How to spot a rug pull in cryptocurrency

Byline | Hannah Parker

Rugpulls have been around for a while but because of the rise of DeFi, they’ve become more and more popular.

What is a rug pull?

A rugpull occurs when developers create a project, get investors to buy tokens, and then pull the money out of the project and disappear. With the funds taken out of the project, investors are left with value-less tokens and nothing to show for their investment.

The DeFi space is expanding, which is exciting and presents many amazing opportunities. But it also means scams like rug pulls are becoming more widespread. This is because many of the DeFi initiatives are constructed using protocols based on trustless technology (platforms that do not require you to put your trust in a person – rather you put your trust in algorithms). This eliminates the need for a centralized organization to monitor the undertaking – which also reduces the protection of investors.

According to Bitcode Method CEO, the potential in DeFi is so attractive because of the technology and financial intrigue in the space:

“The money pouring into DeFi protocols is a clear indicator of the amazing potential in the space but it also offers a way for malicious entities to turn a quick profit.”

How to spot a rug-pull: The process of the scam

When a fraudulent project is designed by a malicious developer, the steps they take to create a rug pull are:

  • The token is created by a cryptocurrency project’s developers.
  • The developers then list the token on an open-source decentralized exchange like Uniswap (Ethereum tokens), Raydium (Solana tokens), TraderJoe (Avalanche tokens), or Pancakeswap after it is created. Centralized exchanges like Binance and Coinbase have strict regulations in place and so listing a fraudulent token is a lot more difficult as they won’t pass certain checks.
  • On the decentralized exchange, the creators make a “liquidity pool” and deposit an equal number of the new token and another cryptocurrency, usually ETH or stablecoins like USDC or DAI. The liquidity pool serves as a source of liquidity for trading pairs on the exchange and also generates trading commissions. The drawback of this arrangement is that the developers are unable to withdraw funds from the liquidity pool until they have sold all of the listed tokens.
  • If a development team decides to pull a rug, they may do so by taking all the funds out of the liquidity pool and selling all of their tokens at once, which would send the price tumbling. So: If a developer does NOT lock up the liquidity it’s a risk signal of a potential rugpull.
  • Once listed on the decentralized exchange, the developer and team markets the project to create hype around the potential profit investors can make. Rug pull and scam projects generally advertise their tokens according to their profitability, not the function a token offers in the ecospace.
  • The scammers then move to sell their entire share of tokens at the same time at a high price once enough hype has been created and enough money has been poured into the project. This sharp sale empties the token’s liquidity pool and drastically reduces the value of the token. Investors are forced to sell their token holdings at a considerably lower price as a result of the decreased liquidity, which causes them to lose a sizable portion of their invested money.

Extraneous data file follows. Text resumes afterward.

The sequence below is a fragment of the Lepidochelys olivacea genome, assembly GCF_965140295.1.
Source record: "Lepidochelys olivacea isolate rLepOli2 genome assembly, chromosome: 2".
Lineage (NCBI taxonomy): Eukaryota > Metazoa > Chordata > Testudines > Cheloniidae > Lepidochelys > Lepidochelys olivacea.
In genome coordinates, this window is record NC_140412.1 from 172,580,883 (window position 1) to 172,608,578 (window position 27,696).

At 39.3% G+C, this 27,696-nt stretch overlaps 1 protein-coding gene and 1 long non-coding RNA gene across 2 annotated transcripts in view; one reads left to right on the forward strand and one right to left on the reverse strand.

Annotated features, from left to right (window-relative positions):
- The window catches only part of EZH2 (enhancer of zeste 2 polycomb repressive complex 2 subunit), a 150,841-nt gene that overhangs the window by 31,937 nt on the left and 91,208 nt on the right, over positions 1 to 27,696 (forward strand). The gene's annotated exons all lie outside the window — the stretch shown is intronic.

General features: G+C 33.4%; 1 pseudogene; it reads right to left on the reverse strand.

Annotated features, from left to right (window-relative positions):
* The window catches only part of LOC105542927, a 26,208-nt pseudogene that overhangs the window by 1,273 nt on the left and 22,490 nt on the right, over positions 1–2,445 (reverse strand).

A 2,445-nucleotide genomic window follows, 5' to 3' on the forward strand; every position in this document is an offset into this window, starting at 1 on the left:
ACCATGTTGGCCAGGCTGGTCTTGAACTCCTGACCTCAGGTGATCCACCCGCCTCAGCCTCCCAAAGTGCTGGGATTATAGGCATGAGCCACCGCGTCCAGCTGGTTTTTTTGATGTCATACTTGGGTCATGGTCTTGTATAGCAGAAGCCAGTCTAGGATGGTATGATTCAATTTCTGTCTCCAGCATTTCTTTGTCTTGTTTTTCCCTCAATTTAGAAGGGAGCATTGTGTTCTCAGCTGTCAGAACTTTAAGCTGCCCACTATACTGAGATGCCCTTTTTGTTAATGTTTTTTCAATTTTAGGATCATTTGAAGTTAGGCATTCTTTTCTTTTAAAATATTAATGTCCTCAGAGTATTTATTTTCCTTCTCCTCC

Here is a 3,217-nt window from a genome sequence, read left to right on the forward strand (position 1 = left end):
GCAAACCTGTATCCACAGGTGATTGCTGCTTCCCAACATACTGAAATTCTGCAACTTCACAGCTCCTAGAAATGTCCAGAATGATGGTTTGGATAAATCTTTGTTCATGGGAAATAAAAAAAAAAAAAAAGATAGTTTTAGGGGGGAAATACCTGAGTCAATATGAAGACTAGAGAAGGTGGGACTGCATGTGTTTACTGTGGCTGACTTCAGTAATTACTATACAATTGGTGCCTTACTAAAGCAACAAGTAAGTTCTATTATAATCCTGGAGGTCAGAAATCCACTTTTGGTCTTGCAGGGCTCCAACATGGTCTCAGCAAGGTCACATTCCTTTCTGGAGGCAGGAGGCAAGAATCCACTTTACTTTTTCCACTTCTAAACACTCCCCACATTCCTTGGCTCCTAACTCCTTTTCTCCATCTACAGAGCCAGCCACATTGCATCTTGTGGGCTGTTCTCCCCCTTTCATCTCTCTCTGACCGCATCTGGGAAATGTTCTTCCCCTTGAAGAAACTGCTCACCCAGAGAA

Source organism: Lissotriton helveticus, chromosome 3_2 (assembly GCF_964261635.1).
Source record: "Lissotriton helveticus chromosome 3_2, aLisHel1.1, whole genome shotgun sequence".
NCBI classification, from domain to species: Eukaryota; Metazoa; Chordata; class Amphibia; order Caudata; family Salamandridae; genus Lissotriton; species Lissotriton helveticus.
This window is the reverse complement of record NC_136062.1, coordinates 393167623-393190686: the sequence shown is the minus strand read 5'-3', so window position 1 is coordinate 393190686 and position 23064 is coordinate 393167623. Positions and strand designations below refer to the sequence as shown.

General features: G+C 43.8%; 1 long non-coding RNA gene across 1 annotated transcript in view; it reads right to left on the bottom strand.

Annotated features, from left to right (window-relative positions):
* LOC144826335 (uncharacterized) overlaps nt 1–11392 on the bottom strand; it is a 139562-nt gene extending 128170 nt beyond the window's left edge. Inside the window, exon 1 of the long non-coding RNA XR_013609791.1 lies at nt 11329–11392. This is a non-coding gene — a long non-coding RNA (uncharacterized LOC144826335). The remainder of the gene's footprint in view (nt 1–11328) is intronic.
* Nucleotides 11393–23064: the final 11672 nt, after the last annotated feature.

How to spot a rug pull

There are a few tell-tale signs of a rug pull. Knowing these signals can help you determine a project that isn’t legitimate.

1)   Anonymous team

A development team with good credentials is a great indicator of a legitimate project. The inverse can be true: A development team that no one knows anything about can be a red flag. Researching a project’s team can be a simple factor to help you determine whether a project is genuine.

2)   High token supply

A rug pull exit fraud is more likely when there are many tokens in circulation. This is because the more tokens that are in use, the simpler it is for the developer to sell them all and vanish into thin air.

A balanced token supply (and a fair token supply distribution) is a pretty good indicator of a safer investment.

3)   No lock-up period

A lock-up period is a period of time, usually between 6 and 12 months, during which the team commits not to sell its tokens. This means they are dedicated to building the project.

A good lock-up period usually is a sign of a developer that is looking to build the project and not generate their own profit. It’s not always the case, but the absence of a lock-up period is a signal of a possible rug pull and valuable to take note of.


The cryptocurrency industry offers a massive opportunity to invest in some exciting projects. It’s important to make sure the projects are safe before putting your money behind it. Using platforms like Bitcode Method to invest in established projects like Bitcoin can help you get to grips with the industry before venturing into smaller up-and-coming projects so that you can step in with confidence that a project isn’t a rug-pull.

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